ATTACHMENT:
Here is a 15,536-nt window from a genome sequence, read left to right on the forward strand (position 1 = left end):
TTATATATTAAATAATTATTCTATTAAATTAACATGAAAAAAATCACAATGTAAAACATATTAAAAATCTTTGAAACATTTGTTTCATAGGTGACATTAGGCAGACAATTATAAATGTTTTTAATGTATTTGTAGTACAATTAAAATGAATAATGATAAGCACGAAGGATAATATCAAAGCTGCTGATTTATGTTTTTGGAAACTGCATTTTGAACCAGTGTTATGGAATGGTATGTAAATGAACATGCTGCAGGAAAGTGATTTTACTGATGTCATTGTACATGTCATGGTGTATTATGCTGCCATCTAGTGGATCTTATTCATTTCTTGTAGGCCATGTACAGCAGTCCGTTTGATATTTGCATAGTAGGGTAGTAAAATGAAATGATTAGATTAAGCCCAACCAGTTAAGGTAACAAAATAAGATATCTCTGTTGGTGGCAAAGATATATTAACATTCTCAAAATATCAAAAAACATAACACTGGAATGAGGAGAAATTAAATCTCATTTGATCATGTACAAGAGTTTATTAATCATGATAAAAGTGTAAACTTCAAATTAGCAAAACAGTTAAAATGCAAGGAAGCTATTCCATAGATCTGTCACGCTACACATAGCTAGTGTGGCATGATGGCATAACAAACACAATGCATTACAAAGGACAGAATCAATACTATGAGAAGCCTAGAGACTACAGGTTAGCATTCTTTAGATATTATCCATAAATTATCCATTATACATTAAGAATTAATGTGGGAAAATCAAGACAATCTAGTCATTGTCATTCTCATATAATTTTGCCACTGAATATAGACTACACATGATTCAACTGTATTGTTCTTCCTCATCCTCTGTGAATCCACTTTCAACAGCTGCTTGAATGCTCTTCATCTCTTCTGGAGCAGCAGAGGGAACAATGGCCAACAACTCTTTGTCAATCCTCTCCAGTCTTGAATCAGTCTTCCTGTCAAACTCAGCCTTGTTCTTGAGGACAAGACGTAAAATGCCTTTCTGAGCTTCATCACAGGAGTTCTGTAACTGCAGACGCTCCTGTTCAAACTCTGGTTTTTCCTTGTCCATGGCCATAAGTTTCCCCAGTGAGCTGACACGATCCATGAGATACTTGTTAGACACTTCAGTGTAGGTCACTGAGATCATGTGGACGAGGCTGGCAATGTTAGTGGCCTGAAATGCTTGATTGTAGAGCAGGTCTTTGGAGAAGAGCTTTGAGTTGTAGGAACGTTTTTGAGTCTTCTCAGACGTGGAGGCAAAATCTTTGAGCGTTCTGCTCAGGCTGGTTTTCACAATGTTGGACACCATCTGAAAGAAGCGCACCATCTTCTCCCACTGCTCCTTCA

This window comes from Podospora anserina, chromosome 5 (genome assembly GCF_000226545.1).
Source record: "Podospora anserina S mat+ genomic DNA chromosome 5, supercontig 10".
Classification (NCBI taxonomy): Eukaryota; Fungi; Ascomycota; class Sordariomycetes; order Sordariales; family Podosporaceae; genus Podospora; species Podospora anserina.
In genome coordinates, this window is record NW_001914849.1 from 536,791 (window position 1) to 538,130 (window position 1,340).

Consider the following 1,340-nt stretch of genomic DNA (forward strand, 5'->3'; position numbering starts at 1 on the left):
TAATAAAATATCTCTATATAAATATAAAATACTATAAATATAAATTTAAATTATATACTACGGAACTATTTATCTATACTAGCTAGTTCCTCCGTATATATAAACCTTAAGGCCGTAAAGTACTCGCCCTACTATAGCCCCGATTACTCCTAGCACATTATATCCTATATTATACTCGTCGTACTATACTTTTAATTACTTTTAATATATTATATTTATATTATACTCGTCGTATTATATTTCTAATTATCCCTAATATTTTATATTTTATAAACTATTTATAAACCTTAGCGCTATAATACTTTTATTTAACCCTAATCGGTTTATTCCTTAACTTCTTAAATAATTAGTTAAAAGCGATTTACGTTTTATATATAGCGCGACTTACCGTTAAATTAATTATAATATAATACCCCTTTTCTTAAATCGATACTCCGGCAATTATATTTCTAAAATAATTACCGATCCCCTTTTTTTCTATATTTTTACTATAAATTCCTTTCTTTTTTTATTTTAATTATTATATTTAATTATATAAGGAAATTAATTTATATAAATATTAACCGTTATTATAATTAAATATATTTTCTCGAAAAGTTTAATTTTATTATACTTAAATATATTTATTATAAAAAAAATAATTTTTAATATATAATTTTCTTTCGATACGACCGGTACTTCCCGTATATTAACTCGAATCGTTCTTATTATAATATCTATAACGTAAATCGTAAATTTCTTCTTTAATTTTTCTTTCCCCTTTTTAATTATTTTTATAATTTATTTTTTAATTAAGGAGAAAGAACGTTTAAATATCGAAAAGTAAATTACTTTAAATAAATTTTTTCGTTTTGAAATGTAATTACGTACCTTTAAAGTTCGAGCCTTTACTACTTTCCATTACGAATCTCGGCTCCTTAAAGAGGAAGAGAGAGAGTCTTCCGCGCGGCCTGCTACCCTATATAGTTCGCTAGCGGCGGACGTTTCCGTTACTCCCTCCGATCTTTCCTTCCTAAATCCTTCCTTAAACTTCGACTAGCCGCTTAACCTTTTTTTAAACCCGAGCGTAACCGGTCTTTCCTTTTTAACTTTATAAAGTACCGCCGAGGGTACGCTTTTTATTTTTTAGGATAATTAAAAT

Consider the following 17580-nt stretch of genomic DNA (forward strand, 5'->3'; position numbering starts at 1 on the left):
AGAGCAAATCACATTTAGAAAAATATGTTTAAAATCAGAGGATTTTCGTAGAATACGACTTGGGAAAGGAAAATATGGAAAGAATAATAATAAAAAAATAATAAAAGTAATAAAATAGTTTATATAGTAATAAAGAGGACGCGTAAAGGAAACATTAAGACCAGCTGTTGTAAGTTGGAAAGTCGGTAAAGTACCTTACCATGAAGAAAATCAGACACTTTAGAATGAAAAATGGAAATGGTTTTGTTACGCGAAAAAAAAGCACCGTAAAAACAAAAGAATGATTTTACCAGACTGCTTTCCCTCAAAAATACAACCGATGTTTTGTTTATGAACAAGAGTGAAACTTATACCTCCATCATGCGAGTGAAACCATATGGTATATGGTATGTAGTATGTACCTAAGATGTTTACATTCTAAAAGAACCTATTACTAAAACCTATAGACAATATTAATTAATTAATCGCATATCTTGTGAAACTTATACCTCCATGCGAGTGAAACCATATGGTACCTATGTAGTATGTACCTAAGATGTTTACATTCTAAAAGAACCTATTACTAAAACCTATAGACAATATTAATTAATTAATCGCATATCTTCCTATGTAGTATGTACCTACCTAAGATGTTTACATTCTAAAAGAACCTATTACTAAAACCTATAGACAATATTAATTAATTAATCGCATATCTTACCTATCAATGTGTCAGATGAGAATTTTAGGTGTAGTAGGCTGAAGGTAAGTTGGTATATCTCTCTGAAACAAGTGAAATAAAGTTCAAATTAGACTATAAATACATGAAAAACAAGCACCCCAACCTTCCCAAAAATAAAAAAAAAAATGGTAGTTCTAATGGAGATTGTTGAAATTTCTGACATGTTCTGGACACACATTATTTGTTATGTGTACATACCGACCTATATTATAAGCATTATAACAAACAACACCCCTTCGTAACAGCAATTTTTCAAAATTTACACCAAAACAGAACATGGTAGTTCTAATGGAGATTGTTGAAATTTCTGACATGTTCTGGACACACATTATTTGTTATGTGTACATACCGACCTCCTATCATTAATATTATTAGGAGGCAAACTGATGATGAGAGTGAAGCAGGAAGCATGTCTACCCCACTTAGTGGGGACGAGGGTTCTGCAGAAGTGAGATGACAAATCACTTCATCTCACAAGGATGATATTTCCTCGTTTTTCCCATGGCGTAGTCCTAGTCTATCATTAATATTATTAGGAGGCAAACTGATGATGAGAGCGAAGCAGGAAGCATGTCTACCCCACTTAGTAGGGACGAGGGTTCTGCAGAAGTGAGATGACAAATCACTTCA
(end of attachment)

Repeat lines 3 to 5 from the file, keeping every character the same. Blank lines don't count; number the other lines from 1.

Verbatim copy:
This window comes from Podospora anserina, chromosome 5 (genome assembly GCF_000226545.1).
Source record: "Podospora anserina S mat+ genomic DNA chromosome 5, supercontig 10".
Classification (NCBI taxonomy): Eukaryota; Fungi; Ascomycota; class Sordariomycetes; order Sordariales; family Podosporaceae; genus Podospora; species Podospora anserina.